De Kroon in her houseboat kitchen. 

Jeanne de Kroon has always considered herself somewhat of a nomad. Over the past several years, she had been living out of a suitcase and traveling to communities in places like Tajikistan and the Amazon, sourcing for her brand, Zazi Vintage, and working closely with female artisans in various communities. In early April, just as the pandemic swept across Europe, Jeanne was planning to return home to Amsterdam to connect with her home and family, and dreaming about a house on the Dutch canals. “As the city center was built alongside the iconic canals, I grew up with stories of my grandfather and his life on boats,” she shares. So, when Jeanne finally returned home after 10 years of traveling and learned that a houseboat was for rent, she felt anchored by her own family history and knew it was the one.

“I feel like the biggest eye-catcher is the Moroccan rug by my friend Samira. She started her company (Limala) with her Moroccan partner to decolonize the global north’s view of her country. She tells all these stories of what life is like in the mountains, the female weavers, and all the mint tea,” Jeanne shares. “I always have my dresses hanging all over the house because realistically I’m a 27-year-old girl living alone on a pink houseboat, so why not?”

Situated in the north of Amsterdam along the canals, her 1970s wooden houseboat resides next to a bird sanctuary. The benefits of living on a houseboat, Jeanne explains, are vast. “For travelers, it is the ultimate trick to feel like you’re on a holiday at home,” says the designer, whose life, like many others, has been at a stand-still due to COVID. “From the early morning cold swims to hanging my laundry alongside a family of local swans, to hearing the raindrops more clearly, a houseboat really feels like the best home I can imagine in a place like the Netherlands,” she says. Jeanne made a conscious effort to design the interior of the houseboat as a nod to her travels around the world and to the inspirational women she’s met along the way. “Every item carries a story,” she says of her space swathed in worldly textiles.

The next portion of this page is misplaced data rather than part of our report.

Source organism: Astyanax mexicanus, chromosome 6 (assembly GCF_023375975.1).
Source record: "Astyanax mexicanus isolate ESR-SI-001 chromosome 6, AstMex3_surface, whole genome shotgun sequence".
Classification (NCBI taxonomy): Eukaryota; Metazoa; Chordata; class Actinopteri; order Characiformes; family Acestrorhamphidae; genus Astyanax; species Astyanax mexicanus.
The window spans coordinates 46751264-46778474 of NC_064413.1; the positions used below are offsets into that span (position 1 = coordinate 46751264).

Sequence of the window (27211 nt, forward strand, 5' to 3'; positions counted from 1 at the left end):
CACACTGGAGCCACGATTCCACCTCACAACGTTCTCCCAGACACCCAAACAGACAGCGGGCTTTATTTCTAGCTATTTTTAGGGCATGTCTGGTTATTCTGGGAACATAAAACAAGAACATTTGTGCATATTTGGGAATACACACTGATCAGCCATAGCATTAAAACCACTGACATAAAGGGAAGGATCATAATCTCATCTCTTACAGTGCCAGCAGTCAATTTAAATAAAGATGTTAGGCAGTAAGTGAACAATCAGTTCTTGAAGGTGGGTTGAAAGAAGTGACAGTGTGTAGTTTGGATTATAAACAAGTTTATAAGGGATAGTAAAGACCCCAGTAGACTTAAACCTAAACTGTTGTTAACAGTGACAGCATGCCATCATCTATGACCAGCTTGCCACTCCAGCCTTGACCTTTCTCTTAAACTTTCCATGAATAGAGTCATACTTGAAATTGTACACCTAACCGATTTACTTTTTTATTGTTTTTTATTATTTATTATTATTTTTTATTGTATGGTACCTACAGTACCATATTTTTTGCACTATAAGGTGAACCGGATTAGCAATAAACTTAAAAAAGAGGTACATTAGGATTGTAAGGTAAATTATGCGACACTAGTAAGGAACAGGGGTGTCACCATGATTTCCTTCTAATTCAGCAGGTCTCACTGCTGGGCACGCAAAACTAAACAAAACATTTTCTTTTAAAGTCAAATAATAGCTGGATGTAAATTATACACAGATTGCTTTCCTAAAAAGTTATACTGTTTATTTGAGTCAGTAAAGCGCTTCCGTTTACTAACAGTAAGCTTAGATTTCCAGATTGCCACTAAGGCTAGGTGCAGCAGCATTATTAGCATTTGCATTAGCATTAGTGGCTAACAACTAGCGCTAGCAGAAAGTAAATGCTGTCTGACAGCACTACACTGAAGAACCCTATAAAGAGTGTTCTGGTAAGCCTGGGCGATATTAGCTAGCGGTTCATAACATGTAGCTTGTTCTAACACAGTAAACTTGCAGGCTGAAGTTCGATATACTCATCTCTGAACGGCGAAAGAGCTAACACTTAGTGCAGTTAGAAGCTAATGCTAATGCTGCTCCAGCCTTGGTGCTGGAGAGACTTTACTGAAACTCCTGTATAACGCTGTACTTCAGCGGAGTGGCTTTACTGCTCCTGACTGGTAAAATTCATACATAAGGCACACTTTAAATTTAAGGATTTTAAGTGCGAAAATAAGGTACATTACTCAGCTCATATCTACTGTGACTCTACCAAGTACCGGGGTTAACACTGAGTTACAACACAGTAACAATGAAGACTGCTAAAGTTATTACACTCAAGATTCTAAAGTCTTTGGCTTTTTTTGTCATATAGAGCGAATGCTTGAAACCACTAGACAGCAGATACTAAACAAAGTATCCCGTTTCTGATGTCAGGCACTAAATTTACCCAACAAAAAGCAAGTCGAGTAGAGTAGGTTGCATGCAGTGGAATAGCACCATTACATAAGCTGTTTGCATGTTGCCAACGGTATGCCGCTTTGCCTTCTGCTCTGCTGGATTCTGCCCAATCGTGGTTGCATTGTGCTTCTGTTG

Infusing color into her space was important, as the country is predominantly gray and rainy. “A light home works so beautifully in a sun-drenched country, but when you live on a boat in the Amsterdam canals, color is important to warm up the space.” In the main living area, Jeanne opts for raspberry velvet upholstery and pink and ruby red walls that she adorns with textiles she’s collected from female weavers in various countries. This immediately brings back travel memories and honors her relationships with women around the globe: “I feel my Moroccan friend Samira and her initiative Limala whenever I look at the rugs,” explains Jeanne. “She tells the most incredible stories through cloth with a small collective in her homeland.”

“The boat bedroom opens up straight to the canals, and as I live in the clean part around Amsterdam, I can wake up and take a dip from my bedroom door.” 

“The lamps are by Elpelut and I have them everywhere in my home. They are the coziest when you hang little lights in them. Bedding is a very soft natural Tencel.”